I often begin my workshop on personal learning networks (PLN) for educators by asking these questions: Who is in your learning network? Who do you learn from on a regular basis? Who do you turn to for your own professional development? Some educators are lucky enough to learn from their coworkers or colleagues at their site. Far too many others feel isolated in their room or office, and need to meet with counterparts from other sites in order to have a professional learning experience. All educators (and learners) can benefit from extending their own personal learning network online – beyond the walls of their schools, the boundaries of their districts, and the limits of their experience.
Last year, the state legislature overwhelmingly passed a law that requires all high school students to take some online classes to graduate, and that the students and their teachers be given laptops or tablets. The idea was to establish Idaho’s schools as a high-tech vanguard.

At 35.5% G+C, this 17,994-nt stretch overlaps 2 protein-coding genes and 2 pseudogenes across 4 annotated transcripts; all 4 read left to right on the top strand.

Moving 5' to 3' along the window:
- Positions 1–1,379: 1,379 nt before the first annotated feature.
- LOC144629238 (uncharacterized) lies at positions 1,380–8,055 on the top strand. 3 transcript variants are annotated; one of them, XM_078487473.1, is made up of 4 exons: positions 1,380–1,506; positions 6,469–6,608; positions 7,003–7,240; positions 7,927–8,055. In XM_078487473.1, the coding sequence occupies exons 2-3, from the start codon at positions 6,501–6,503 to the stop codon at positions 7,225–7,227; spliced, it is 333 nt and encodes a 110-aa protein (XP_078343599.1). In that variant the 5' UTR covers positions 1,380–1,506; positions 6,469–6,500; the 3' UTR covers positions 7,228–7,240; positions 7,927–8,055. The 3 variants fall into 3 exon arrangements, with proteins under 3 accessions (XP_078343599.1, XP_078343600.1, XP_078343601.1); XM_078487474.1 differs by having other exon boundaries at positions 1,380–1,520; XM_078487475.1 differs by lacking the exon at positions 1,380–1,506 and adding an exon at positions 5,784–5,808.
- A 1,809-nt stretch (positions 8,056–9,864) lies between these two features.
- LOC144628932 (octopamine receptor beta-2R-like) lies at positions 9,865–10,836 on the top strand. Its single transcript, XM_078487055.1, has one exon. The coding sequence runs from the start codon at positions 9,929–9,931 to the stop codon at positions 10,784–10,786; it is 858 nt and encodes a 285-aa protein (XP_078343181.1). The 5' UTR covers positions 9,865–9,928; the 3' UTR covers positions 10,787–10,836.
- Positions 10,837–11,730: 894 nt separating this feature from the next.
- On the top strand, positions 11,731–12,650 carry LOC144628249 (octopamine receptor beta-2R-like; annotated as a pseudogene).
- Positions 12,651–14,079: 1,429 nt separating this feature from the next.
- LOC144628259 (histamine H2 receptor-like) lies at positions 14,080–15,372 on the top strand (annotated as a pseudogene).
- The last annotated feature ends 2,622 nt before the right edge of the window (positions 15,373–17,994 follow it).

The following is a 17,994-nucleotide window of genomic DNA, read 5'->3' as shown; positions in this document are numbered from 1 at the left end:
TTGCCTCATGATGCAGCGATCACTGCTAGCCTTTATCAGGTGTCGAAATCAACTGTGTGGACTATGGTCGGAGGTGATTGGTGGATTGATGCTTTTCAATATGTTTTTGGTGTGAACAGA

To help pay for these programs, the state may have to shift tens of millions of dollars away from salaries for teachers and administrators. And the plan envisions a fundamental change in the role of teachers, making them less a lecturer at the front of the room and more of a guide helping students through lessons delivered on computers.
Missouri lawmakers are proposing a law that would prohibit teachers and students from having “exclusive contact” through email and on social networking sites such as Facebook.